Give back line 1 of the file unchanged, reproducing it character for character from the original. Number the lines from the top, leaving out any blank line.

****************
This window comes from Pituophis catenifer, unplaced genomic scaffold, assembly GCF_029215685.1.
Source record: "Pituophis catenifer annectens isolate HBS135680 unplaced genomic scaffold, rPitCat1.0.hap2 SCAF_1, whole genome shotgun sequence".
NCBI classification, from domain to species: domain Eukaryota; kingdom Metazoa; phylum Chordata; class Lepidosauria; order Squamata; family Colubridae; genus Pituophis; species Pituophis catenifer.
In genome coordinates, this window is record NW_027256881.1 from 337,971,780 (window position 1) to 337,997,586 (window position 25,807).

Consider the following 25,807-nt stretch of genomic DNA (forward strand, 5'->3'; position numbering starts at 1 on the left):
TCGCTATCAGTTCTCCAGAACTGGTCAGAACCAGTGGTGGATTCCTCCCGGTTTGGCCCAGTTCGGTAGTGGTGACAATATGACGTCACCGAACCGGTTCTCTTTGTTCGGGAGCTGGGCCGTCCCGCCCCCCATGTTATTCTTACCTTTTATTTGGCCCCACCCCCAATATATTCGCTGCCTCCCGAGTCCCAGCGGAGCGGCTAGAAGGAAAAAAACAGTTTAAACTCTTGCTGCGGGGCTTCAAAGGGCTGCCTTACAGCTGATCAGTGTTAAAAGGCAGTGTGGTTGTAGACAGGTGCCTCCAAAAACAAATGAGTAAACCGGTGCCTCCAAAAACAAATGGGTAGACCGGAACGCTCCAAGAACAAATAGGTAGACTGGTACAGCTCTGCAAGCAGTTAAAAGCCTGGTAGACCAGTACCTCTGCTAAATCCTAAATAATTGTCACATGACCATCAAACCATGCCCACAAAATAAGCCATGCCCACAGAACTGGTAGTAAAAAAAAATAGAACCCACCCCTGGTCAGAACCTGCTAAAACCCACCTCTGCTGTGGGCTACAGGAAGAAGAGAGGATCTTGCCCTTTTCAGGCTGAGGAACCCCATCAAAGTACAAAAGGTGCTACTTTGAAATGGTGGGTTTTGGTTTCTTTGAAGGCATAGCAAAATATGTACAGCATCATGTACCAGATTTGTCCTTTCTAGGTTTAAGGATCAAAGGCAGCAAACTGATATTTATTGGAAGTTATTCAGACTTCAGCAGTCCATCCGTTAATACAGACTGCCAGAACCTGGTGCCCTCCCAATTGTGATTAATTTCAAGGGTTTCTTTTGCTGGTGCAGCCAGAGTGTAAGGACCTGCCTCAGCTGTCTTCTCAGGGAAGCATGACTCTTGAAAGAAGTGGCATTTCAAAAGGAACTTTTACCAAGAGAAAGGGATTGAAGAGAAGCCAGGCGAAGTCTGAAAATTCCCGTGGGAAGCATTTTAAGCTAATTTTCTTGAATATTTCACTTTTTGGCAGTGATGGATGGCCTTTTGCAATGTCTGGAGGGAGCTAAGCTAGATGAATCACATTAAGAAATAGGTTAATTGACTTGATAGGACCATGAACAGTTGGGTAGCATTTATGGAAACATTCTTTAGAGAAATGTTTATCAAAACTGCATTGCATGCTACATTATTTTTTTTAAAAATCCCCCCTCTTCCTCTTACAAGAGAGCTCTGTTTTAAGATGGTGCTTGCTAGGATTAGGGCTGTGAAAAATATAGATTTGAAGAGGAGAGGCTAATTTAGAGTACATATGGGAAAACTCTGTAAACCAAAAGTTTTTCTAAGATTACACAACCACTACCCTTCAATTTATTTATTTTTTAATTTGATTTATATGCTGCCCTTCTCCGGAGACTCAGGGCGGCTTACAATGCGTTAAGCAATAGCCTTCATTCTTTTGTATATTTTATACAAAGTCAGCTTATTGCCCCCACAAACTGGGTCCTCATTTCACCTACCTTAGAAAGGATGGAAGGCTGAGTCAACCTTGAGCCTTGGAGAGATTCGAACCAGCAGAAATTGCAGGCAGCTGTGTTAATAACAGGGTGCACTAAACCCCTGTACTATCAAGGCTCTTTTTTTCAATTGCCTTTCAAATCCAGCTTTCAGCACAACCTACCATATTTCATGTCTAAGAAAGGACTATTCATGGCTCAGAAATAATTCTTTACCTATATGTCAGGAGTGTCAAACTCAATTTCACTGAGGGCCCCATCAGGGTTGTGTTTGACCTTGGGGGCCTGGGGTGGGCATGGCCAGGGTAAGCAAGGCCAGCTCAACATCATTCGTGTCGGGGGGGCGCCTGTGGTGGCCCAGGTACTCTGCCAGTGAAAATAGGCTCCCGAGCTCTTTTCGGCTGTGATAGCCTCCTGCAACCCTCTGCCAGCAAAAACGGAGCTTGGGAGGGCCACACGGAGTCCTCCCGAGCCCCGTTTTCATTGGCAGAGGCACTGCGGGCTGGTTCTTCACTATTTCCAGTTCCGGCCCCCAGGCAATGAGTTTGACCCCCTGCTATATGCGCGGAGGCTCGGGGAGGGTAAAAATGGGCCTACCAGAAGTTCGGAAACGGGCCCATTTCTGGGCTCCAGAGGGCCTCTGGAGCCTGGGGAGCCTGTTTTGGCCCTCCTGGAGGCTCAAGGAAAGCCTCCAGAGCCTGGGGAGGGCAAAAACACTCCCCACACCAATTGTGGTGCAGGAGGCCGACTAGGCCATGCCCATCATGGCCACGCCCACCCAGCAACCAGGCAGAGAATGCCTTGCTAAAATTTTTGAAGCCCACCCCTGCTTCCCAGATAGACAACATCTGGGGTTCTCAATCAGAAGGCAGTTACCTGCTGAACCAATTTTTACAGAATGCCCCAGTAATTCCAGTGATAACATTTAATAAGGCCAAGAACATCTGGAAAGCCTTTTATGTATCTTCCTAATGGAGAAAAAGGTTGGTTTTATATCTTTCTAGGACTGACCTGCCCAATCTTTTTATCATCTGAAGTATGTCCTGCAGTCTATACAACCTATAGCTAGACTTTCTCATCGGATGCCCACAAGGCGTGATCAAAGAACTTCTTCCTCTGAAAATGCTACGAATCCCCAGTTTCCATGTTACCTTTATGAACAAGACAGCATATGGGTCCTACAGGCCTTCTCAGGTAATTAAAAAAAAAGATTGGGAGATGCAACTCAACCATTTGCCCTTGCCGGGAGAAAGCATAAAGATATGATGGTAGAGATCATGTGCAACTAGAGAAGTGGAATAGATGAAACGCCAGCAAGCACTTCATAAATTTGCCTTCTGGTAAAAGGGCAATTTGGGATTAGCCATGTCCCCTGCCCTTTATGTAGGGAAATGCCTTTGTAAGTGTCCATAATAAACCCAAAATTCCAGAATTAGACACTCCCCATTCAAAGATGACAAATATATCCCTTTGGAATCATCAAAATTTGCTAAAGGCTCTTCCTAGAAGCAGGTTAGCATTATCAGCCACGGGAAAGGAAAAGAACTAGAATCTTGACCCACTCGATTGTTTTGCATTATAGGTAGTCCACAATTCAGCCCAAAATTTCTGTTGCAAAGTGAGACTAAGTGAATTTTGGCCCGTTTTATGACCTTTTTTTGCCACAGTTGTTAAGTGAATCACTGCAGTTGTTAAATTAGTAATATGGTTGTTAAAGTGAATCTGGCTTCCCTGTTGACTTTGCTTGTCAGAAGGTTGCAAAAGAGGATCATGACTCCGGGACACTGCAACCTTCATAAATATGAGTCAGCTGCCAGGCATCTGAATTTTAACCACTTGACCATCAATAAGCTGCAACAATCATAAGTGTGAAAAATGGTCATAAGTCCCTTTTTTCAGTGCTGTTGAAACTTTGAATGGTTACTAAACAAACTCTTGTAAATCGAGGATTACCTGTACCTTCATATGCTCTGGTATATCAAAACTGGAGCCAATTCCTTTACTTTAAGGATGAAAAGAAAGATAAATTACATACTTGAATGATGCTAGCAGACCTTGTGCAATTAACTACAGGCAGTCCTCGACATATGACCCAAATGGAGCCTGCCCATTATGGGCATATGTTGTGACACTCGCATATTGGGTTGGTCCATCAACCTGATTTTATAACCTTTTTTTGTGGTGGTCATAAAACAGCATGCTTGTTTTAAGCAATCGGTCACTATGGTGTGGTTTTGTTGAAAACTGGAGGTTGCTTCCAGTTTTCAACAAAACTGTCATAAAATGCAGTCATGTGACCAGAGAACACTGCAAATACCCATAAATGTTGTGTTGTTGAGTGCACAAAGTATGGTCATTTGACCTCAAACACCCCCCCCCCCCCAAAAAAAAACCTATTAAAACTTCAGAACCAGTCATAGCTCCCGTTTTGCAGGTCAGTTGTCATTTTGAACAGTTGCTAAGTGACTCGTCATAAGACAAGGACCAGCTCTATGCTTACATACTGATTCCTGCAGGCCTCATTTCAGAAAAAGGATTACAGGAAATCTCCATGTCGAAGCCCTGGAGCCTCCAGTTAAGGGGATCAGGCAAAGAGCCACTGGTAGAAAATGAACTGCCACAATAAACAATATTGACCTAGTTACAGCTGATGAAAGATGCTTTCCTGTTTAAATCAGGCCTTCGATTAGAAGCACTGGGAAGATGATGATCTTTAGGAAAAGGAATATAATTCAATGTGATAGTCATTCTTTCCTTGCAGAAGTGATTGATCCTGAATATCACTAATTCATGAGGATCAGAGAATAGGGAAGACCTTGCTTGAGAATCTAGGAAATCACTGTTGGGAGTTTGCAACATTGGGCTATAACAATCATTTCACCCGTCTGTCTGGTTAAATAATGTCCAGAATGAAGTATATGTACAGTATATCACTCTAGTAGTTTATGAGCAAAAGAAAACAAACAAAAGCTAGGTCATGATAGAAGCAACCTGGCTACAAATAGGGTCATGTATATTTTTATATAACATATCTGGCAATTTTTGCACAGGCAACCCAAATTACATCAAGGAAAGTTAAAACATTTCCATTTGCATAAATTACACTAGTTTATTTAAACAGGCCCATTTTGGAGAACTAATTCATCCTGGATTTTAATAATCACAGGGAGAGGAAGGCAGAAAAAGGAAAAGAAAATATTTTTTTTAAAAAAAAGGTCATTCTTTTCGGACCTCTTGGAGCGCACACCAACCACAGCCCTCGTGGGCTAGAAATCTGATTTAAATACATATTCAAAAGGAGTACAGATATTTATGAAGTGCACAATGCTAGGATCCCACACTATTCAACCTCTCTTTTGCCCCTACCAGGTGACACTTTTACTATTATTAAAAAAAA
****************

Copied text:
This window comes from Pituophis catenifer, unplaced genomic scaffold, assembly GCF_029215685.1.